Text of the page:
Incident-response discipline suffering as firefighting takes its toll on security visibility

Lack of people, time means most companies too busy trying to keep up to actively track incident performance

Security staff recognise the importance of rapid response to security incidents but are still struggling to implement actionable response policies and spend most of their time in ‘firefighting mode’, according to a user survey that also found businesses are dealing with an average of 346 security incidents every week.

A surfeit of security tools was complicating the process of developing a consistent security response, Demisto’s State of Incident Response survey of 250 managers and security analysts concluded.

With each of those security incidents requiring more than 2 days on average to resolve, incident response teams were struggling to keep up. This was due, in large part, to a lack of people and time – named by 45 percent and 43 percent of respondents, respectively, as being very challenging.

The need to improve processes and results; reporting structures; capturing and analysing metrics; and tracking and assigning incidents were also named as key challenges in improving incident response.

More than 40 percent of respondents had no formal system to measure incident-response metrics, while only 14.5 percent of respondents said they had formal mean time to respond (MTTR) targets.

The survey results suggest that many companies continue to lack the discipline and visibility necessary to manage their security response any an organised way – something that is likely to become a serious problem once mandatory Notifiable Data Breach legislation comes into effect next February.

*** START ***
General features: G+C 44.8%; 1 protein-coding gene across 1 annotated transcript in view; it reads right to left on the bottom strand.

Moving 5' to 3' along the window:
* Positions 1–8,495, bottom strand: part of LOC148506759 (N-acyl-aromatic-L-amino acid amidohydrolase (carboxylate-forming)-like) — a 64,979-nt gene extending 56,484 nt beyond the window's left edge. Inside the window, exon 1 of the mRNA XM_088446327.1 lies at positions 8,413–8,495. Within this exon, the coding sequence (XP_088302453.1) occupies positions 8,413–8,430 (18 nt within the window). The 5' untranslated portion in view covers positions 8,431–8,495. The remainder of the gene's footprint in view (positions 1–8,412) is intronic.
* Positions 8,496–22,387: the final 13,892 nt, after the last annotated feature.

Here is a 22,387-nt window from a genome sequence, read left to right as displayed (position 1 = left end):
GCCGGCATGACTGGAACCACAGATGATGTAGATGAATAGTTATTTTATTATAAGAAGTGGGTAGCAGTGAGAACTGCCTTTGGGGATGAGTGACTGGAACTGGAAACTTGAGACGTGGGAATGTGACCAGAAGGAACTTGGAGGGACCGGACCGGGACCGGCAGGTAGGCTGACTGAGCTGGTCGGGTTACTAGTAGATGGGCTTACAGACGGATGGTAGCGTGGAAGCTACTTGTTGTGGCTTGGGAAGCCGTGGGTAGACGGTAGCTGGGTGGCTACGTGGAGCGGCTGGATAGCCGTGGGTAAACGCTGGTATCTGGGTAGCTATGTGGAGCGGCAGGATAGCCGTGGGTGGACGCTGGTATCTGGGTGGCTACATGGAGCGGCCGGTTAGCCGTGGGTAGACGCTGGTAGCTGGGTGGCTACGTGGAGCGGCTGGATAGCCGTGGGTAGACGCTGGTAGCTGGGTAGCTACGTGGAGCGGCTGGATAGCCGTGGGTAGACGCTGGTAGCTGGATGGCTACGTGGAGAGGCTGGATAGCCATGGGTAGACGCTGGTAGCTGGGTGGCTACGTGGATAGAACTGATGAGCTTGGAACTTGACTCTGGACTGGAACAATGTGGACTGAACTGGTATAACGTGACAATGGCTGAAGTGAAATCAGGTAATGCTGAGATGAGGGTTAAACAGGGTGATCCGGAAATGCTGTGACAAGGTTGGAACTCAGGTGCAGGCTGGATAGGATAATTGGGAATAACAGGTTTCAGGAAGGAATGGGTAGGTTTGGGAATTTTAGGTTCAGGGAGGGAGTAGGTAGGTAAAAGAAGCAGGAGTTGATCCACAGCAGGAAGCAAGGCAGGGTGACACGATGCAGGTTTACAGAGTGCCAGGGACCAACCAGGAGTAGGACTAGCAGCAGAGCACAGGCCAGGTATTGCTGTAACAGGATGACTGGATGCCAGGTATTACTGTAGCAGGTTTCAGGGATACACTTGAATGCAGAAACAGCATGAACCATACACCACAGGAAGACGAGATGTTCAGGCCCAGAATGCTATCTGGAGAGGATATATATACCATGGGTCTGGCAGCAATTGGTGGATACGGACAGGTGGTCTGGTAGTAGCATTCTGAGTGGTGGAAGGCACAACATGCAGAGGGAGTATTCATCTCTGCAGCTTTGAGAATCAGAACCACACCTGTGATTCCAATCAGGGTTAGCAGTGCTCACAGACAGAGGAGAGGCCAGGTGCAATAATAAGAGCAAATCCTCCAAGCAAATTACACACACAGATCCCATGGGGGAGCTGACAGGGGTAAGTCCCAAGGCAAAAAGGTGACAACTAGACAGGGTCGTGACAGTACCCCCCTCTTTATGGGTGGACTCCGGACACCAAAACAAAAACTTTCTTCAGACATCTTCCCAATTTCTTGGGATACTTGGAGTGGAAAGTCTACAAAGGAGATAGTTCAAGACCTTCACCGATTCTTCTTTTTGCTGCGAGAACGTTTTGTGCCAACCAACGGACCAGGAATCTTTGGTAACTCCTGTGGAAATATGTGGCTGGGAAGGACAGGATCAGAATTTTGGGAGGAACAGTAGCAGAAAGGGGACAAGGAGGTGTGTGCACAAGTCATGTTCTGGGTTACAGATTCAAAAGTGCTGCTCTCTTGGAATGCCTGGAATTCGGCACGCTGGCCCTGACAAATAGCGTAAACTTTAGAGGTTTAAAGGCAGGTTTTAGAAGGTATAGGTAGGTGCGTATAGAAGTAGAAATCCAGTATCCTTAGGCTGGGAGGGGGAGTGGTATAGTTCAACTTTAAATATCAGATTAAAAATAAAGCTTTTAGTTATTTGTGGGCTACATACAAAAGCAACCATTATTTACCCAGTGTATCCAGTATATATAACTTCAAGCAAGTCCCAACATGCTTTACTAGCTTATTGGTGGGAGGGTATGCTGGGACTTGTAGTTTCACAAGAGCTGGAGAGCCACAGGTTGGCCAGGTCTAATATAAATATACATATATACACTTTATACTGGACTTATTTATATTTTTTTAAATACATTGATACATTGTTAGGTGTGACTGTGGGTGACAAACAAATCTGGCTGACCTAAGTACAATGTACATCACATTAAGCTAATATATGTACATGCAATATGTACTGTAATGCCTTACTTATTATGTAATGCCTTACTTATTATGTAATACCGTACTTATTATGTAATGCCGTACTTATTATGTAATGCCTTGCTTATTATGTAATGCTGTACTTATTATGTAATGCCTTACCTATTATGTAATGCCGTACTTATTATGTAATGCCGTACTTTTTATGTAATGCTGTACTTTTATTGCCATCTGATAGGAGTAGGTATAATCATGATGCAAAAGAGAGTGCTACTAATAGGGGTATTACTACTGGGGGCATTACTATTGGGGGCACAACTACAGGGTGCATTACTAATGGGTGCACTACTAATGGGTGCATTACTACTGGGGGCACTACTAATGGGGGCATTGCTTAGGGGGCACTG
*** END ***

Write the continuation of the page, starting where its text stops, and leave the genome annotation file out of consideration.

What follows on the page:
Businesses’ lack of preparation was apparent in the Australian Cyber Security Centre’s recent Cyber Security Report 2017, which found that 43 percent of organisations don’t generally identify cybersecurity threats or vulnerabilities until after they have been compromised – and that 51 percent are generally alerted to breaches by external parties before noticing the incidents themselves.

Similarly, ISACA’s latest State of Cybersecurity research found that 16 percent of organisations have no incident response plan at all – and of those that do, just 31 percent routinely test their security controls.

Poor visibility and incident-response practices have significant implications for businesses, particularly as they move to cloud-based environments where visibility is key to detecting and dealing with security incidents. A recent Gartner analysis suggested that by next year, 60 percent of enterprises would have implemented cloud visibility and control tools – and they will experience one-third fewer security failures as a result.

“People with cloud environments understand the importance of automation and learning,” Demisto co-founder Rishi Bhargava recently told CSO Australia. “From the analyst perspective not only are they doing the mundane stuff over and over again; they are not able to learn from each other and not able to grow their skill sets.”

Improving that situation requires a concerted effort to improve incident visibility and response – but many companies will struggle to do so as staff burnout takes its toll. Indeed, alert fatigue has long been a chronic problem and the new Demisto research suggests that many employees are simply throwing their hands up in frustration – with more than a third of incident-response staff leaving within 3 years because of the constant pressure.

Many companies are turning to machine learning environments to ease the pressure, with analytics tools and intelligent agents tasked to develop remediation decision trees by watching humans resolve cybersecurity incidents.

Tags incident managementcyber crimecyber attacksdata leakMTTR

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